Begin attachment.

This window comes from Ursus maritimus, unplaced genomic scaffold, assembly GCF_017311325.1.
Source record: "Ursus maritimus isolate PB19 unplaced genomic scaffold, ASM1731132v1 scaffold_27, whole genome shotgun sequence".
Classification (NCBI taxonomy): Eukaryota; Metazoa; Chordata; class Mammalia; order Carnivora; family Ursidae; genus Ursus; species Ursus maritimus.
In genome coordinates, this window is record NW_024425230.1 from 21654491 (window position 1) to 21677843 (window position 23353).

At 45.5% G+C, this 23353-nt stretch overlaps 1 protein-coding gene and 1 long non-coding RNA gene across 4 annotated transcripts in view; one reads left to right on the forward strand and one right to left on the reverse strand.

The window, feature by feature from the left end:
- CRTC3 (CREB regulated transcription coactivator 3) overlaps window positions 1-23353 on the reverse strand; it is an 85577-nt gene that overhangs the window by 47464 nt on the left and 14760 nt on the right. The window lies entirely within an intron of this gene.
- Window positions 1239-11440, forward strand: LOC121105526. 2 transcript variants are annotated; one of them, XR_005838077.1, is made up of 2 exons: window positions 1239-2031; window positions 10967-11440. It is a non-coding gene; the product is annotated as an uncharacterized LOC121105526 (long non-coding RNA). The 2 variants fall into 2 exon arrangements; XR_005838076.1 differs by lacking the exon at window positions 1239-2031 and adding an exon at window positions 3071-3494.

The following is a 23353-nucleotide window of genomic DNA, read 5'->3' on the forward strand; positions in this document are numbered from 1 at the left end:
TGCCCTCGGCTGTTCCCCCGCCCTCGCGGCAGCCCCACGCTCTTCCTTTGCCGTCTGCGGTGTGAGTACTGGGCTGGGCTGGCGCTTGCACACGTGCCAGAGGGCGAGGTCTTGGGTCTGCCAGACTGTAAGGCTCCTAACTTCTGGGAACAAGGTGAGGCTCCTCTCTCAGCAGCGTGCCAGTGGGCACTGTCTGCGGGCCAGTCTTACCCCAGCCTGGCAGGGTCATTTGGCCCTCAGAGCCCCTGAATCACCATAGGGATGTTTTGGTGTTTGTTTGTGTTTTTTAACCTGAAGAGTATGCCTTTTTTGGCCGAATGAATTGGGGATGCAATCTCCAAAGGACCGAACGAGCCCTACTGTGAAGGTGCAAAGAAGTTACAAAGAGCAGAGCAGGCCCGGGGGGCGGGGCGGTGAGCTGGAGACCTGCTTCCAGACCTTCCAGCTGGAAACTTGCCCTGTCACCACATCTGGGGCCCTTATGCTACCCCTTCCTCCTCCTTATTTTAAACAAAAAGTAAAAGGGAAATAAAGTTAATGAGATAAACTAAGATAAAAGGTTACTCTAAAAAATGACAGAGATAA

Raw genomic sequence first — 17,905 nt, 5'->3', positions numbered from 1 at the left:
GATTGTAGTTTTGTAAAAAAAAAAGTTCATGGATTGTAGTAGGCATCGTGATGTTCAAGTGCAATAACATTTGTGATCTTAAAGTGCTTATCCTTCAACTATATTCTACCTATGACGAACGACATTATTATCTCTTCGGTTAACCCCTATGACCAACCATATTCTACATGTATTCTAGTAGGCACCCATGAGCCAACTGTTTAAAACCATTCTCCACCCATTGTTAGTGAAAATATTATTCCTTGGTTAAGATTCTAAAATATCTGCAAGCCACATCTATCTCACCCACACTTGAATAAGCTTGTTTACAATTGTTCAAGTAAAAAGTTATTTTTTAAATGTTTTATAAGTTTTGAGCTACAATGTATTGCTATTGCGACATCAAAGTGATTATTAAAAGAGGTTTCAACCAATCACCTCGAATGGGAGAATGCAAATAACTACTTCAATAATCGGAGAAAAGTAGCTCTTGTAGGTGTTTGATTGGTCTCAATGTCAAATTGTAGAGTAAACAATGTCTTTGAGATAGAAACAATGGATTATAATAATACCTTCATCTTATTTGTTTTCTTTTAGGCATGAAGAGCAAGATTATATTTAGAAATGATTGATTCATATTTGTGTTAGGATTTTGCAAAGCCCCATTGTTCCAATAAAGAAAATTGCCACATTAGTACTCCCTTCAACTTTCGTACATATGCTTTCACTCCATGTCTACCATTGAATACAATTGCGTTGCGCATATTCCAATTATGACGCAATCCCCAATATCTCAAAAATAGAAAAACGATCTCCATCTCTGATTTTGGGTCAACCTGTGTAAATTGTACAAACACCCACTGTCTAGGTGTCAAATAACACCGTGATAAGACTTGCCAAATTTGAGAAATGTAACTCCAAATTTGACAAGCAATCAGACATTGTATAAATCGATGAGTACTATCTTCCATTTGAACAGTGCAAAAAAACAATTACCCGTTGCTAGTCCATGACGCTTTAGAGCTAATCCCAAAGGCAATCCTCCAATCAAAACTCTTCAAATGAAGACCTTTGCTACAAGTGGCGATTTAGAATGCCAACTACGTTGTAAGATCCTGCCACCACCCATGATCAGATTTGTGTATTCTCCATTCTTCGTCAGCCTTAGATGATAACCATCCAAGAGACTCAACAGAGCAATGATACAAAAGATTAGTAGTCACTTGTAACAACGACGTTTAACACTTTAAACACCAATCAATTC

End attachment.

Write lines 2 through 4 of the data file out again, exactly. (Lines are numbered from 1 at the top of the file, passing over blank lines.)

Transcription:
Source record: "Ursus maritimus isolate PB19 unplaced genomic scaffold, ASM1731132v1 scaffold_27, whole genome shotgun sequence".
Classification (NCBI taxonomy): Eukaryota; Metazoa; Chordata; class Mammalia; order Carnivora; family Ursidae; genus Ursus; species Ursus maritimus.
In genome coordinates, this window is record NW_024425230.1 from 21654491 (window position 1) to 21677843 (window position 23353).